He swam in an ocean of jade, thinking it surpassed the lotus dais. He enjoyed a life of extravagant wealth and luxury in the United States, thinking that he could be free and at ease, beyond the reach of the law.
He choked to death on a piece of meat, the retribution for his greed. However, heavenly justice would not allow him to win. On behalf of the people, it took on the role of his adversary. With one small move, it caused him to be dumbfounded in the chess game and drove him to complete defeat. He choked to death while swallowing a piece of meat, which was the retribution for his greed. There is a saying, "Men have a thousand schemes, but heaven has only one scheme." Just as he once took liberties with the finances of China, strangling the Chinese people to death, he himself also died by choking on a piece of meat stuck in his throat. Soong Tse-wen's fortunes were enormous, and he was well aware that Chinese civilians and soldiers were dying from famine, yet instead of trying to relieve the situation, he took advantage of it and swindled more money. From a moral perspective, he was basically committing indirect murder. To amass the greatest wealth and hold ample resources yet refuse to contribute any of it is only makes the crime of killing more severe.
His soul fell to the bitter destinies, undergoing its just deserts. The Medicine Master Sutra states, "At that time, the World Honored One again spoke to the Pure Youth Manjushri saying, "Manjushri, there are living beings who don't distinguish good from evil, who indulge in greed and stinginess, and who know nothing of giving or its rewards. They are stu pid, ignorant, and lack the foundation of faith. They accumulate much wealth and many treasures and ardently guard them. When they see a beggar coming, they feel displeased. When they give without benefiting themselves, they feel as though they were cutting a piece of flesh from their body, and they suffer deep and painful regret.... At the end of their lives, such sentient beings will be reborn among the hungry ghosts or animals..." People can overcome heaven; heaven can overcome people as well. The laws of heaven are absolute. The laws of yin and yang serve to maintain just equality. Soong Tse-wen's excesses disturbed the balance of justice. His mind violated the equilibrium regulated by the laws of yin and yang, thus setting off a reaction where he was disciplined under those laws. Eventually all must return to the state of just equality. As it is said, "When heaven commits evil, we may get away from it; when we commit evil ourselves, there is no escape." Causes are inevitably followed by their corresponding effects, which are never mistaken.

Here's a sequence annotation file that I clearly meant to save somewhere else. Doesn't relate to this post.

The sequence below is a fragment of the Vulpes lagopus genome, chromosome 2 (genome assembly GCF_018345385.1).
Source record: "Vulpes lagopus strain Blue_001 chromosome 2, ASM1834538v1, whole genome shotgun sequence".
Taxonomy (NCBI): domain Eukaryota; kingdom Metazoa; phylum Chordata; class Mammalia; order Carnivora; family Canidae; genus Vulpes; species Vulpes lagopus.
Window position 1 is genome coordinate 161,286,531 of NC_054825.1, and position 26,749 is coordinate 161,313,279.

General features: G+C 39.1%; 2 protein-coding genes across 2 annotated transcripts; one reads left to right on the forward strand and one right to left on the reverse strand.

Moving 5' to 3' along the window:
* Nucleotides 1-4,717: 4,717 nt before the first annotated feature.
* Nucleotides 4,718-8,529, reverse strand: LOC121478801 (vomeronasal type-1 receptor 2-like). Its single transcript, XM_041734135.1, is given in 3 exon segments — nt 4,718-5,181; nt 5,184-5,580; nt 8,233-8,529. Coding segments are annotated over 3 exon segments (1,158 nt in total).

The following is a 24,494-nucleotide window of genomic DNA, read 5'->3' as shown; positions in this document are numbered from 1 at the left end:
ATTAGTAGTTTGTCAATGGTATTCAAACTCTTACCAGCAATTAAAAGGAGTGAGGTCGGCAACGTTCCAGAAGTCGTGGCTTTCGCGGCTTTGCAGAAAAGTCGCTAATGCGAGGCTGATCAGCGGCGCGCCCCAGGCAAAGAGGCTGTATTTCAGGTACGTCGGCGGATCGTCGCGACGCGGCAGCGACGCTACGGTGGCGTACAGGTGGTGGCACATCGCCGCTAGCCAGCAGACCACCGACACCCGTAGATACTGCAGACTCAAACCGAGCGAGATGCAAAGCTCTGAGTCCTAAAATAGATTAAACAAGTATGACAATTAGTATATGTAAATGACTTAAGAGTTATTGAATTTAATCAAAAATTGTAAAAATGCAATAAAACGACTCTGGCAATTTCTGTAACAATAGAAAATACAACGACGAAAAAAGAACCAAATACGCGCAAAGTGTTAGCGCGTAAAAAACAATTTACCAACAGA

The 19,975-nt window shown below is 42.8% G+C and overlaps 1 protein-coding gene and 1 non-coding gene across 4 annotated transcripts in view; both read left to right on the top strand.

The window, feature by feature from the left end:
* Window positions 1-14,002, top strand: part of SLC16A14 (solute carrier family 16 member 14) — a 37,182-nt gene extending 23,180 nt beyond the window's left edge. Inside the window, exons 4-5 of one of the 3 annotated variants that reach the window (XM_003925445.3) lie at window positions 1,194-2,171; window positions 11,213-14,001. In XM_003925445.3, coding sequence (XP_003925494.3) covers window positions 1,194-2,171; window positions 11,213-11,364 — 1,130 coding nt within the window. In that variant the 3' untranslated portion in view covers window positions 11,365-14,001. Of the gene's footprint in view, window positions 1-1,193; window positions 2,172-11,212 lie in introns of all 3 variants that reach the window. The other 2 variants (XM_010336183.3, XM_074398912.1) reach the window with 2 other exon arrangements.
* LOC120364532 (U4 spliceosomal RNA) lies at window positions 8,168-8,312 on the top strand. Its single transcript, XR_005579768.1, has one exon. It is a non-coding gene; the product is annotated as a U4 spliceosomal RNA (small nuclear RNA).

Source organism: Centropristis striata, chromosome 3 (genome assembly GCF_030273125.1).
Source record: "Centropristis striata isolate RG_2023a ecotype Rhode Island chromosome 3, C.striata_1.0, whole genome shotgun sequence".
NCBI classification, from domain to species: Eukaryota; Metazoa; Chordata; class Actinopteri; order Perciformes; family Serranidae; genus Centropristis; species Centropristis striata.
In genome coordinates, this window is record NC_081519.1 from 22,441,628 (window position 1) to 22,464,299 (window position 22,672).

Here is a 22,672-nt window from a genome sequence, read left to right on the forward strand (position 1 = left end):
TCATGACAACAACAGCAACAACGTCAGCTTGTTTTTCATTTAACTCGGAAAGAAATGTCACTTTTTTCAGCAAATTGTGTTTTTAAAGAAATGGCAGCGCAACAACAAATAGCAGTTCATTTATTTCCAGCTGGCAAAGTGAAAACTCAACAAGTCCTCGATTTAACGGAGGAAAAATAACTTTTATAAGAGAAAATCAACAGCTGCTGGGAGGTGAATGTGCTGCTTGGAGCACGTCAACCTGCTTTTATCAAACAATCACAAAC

Why did he have to be so muddled and so turned by states? People always believe that by accumulating money to acquire more estates, they can ensure that their descendants will never go hungry, so they do anything they can to earn wealth. Little do they know that those who are stingy and miserly are bound to have descendants who will squander and gamble the family fortune away. Clever and scheming individuals are bound to have foolish and idiotic descendants who will be tricked by others. Alas! Why must we be infatuated with things that we cannot take with us in the end, being deluded by the fantasy of worldly fame and fortune?
Making King Yama toil so hard in sentencing him? Since Soong Tse-wen committed enormous karmic offenses in his life, the Ten King Yamas will certainly be stunned and have to spend considerable effort in sentencing him.